A Guide to Ramps
Utterly lacking in morels? Don’t despair — it’s also ramp season. Also called wild leek, wild garlic or even spring onion, a ramp is the best of both onion and garlic worlds combined into one magical plant. However, it’s only in season for a short amount of time in late Spring. Allium tricoccum has edible stems, bulbs and leaves and can likely be found in a forest, Farmers Market, or restaurant near you.
If you’ve heard enough, and are already lacing up your hiking boots, be sure to take a few tips from Madelyn Walters from Northwest Michigan’s Bloom Wildcraft. She says that “if you can properly identify a leek plant, I think it’s worth it to give a leaf a try. They are pretty easy to identify by smell, since they have the aroma of an allium.” Madelyn recommends to make sure you are only harvesting 10-15% of a ramp patch per year, and the easiest way to do this is to make sure you are on private property with permission to forage. The general rule is to forage sustainably, or not forage at all. so if you’re still unsure, head to your local Farmers Market, where you can hopefully find sustainably foraged ramps in bunches.
Here’s a few tricks to ramp things up (pause for bad pun crickets) in your kitchen:
Ramp Compound Butter
It couldn’t be easier to add ramp flavor than to add it to everyone’s first choice of fat: butter. Simply take a bunch of ramp leaves, washed and rinsed using a salad spinner, and add it to a food processor along with two sticks (8 ounces) of your choice of butter, cut into smaller pieces. From there, you can choose to roll your compound butter into a log using parchment paper and freeze it to extend your season. You can use this to make biscuits, add it to your mashed potatoes, or spoon a bit onto your steak within a week.
Who doesn’t love a fresh, garlicky flavor on their pizza or pasta? A ramp pesto is easy to make and easy to make disappear. You can sub ramps for basil in any traditional pesto recipe, but I used toasted walnuts in place of the pine nuts. Walnuts are a more cost effective option, and have a deep flavor that stands up to their flavorful ramp counterpart.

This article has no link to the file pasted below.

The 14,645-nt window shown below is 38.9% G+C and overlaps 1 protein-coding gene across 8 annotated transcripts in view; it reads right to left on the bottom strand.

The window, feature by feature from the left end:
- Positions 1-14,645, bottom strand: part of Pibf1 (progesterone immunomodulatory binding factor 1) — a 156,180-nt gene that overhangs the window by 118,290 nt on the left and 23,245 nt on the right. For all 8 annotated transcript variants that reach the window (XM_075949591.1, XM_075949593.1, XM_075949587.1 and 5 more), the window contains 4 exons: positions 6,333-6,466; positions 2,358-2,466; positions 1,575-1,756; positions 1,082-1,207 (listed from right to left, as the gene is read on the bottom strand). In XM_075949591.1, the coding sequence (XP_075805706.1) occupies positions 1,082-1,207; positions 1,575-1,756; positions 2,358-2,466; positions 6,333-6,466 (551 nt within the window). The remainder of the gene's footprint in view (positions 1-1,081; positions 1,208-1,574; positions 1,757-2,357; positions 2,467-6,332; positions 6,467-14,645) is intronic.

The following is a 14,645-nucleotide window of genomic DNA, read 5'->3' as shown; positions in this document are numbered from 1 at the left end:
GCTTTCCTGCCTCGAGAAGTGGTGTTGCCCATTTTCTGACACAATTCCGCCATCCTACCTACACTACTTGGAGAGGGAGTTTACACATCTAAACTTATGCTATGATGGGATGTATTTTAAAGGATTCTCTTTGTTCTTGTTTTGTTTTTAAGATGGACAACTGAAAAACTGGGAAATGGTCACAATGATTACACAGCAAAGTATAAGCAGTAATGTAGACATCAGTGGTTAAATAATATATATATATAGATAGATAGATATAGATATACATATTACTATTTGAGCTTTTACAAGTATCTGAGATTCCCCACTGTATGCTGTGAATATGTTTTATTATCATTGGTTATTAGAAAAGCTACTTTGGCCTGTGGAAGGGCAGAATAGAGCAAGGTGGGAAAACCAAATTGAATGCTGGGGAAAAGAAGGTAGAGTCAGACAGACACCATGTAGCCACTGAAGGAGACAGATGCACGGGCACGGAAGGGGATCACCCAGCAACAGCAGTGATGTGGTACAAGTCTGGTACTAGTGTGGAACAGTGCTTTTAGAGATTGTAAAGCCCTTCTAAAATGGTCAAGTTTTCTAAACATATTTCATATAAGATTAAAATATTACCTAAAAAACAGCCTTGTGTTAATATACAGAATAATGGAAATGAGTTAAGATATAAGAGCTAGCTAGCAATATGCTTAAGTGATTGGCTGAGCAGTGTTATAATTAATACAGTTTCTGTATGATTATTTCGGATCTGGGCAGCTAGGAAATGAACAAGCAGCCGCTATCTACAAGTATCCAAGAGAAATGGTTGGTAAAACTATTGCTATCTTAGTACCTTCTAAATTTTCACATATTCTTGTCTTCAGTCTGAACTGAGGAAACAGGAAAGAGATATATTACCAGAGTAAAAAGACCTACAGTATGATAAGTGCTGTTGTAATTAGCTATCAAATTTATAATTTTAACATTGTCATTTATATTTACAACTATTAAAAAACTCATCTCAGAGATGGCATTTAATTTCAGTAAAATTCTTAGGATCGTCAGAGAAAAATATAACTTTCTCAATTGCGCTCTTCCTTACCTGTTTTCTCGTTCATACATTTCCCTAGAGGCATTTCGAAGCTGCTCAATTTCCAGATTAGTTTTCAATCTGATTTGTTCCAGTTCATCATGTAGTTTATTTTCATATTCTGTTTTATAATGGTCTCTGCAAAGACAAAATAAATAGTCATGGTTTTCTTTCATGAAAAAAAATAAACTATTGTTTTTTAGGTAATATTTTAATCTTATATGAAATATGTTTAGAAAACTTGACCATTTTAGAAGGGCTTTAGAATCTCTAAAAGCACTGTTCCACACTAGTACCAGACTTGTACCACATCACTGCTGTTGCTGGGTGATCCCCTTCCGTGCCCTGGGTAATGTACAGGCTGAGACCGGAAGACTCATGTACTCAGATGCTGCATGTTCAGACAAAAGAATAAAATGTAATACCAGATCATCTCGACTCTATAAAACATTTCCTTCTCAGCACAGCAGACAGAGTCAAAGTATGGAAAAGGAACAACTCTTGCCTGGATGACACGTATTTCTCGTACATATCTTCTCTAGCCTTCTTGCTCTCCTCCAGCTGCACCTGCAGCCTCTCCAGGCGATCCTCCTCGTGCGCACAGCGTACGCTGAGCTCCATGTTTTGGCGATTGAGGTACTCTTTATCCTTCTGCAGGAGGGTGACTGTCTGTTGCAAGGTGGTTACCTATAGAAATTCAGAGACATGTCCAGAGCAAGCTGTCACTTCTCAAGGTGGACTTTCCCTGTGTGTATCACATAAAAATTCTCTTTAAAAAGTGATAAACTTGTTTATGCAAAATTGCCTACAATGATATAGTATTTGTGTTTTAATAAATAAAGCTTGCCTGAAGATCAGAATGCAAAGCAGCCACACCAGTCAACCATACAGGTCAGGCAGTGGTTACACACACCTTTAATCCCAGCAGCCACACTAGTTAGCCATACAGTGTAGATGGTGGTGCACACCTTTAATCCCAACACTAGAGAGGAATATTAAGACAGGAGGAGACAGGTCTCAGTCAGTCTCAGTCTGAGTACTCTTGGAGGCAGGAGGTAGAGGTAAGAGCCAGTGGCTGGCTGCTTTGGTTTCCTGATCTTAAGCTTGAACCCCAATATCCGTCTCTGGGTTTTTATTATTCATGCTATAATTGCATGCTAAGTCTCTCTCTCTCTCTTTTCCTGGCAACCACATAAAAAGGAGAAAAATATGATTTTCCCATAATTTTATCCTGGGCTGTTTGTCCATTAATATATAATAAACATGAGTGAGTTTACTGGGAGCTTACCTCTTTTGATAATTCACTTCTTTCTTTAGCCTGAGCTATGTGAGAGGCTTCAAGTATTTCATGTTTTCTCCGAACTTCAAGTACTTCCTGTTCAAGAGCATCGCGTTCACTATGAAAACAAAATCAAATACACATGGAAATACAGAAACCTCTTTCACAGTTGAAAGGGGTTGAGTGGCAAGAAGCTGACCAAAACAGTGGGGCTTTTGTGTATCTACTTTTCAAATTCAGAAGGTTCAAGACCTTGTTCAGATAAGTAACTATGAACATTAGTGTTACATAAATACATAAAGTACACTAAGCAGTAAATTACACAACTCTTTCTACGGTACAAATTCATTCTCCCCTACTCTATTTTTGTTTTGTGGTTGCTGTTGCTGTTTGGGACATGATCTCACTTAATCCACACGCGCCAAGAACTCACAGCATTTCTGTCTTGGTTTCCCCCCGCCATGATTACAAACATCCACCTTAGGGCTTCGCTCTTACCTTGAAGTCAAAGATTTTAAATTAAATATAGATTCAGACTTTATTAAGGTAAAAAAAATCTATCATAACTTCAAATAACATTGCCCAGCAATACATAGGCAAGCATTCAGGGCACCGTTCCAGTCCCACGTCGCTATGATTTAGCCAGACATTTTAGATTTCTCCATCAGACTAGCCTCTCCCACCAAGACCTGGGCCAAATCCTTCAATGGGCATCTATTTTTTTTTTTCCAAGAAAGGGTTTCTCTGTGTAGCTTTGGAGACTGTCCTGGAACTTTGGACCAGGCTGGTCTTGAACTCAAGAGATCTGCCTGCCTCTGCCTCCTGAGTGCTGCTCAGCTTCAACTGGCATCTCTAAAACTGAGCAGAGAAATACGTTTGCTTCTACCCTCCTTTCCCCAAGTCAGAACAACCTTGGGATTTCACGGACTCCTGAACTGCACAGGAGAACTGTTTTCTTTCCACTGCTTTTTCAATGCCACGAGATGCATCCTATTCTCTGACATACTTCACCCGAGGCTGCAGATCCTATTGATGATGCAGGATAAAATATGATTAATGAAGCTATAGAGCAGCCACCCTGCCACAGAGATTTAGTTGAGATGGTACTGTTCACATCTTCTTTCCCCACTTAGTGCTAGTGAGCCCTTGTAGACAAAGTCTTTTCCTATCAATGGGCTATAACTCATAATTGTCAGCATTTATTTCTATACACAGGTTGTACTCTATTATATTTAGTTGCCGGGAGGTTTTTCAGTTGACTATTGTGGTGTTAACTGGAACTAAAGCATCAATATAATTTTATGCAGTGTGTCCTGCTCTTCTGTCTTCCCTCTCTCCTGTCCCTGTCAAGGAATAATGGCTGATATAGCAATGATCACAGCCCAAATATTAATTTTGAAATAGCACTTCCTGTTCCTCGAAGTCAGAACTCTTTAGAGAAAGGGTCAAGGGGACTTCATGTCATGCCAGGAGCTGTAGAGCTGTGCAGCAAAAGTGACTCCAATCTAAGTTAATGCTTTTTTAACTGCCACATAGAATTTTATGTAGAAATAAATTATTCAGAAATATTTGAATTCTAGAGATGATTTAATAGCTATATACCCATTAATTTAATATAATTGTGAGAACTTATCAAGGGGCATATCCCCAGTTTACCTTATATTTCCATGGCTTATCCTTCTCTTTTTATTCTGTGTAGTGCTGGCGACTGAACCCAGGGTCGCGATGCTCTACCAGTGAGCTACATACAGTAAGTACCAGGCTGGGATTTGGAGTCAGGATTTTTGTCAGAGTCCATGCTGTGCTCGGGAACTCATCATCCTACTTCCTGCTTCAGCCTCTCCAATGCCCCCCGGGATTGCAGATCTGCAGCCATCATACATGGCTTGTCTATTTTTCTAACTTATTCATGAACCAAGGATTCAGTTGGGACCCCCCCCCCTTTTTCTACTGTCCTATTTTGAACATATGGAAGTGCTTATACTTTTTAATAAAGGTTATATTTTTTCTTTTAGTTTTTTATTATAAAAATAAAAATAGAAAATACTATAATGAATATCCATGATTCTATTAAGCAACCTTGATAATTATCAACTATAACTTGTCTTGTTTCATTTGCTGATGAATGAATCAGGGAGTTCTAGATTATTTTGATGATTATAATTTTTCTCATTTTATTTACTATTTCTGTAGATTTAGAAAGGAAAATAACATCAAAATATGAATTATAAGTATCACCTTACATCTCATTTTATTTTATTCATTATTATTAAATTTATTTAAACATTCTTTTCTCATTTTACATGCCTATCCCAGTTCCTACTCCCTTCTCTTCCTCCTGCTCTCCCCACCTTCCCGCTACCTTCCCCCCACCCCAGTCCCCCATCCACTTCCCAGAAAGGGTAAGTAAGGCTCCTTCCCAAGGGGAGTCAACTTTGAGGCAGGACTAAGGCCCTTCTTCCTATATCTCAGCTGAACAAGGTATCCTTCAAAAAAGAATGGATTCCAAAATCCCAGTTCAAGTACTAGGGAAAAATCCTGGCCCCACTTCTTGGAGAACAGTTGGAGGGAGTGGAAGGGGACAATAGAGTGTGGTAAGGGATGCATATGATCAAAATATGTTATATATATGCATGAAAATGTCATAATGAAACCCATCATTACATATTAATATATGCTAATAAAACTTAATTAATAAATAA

While more traditional to use a mortar and pestle, pesto is also efficiently made using a food processor. Add equal parts by weight Pecorino or Parmesan cheese and ramp leaves, as well as half as much toasted walnuts, or nuts of your choice, and blend. Once you have an equal consistency, begin to stream in olive oil, and continue to blend until you reach your preferred thickness. I recommend using this pesto right away, as it will start to lose its beautiful verdant color after a night in the fridge.
A great way to make sure your ramp flavor extends beyond the short season is to make a dried herb powder, similar to dried thyme or oregano.
Your first step is to dehydrate the ramp leaves. While your best bet is to use a dehydrator, you can also use an oven, like I did. Flatten each leaf individually onto a metal rack over a sheet pan in a single layer, and place them in a warm oven on its lowest setting (less than 200 degrees.) Start to check your leaves after a couple of hours — they should easily crumble in half if bent.
From there, blend in a spice grinder until it’s at your desired consistency. You now have a great seasoning to add to this Roasted Chicken with Parsnips recipe or anything else you might normally use onion or garlic powder for. Dried ramp powder should last for about a year — just in time to make a batch with your 2021 season!
Add ramps to your favorite focaccia recipe! I topped my whole wheat and rye focaccia with entire stems and leaves to create a woodland-inspired design, and the strong onion/garlic flavor played well with the earthiness of the whole grains. Just be sure to press your ramps slightly onto your dough as you add them, so they don’t tumble off your finished product!
Find it in a Local Restaurant
Don’t feel like working ramps into your prep list? No big deal! You can explore ramp flavors right now at many local eateries, including Bubbie’s Bagels in Traverse City, where their specialty ramp cream cheese can be ordered on a bagel, or purchased by the pound.
Claire Butler is the Communications and Outreach Intern for Taste the Local Difference. She is a current culinary student at the Great Lakes Culinary Institute. Contact her at firstname.lastname@example.org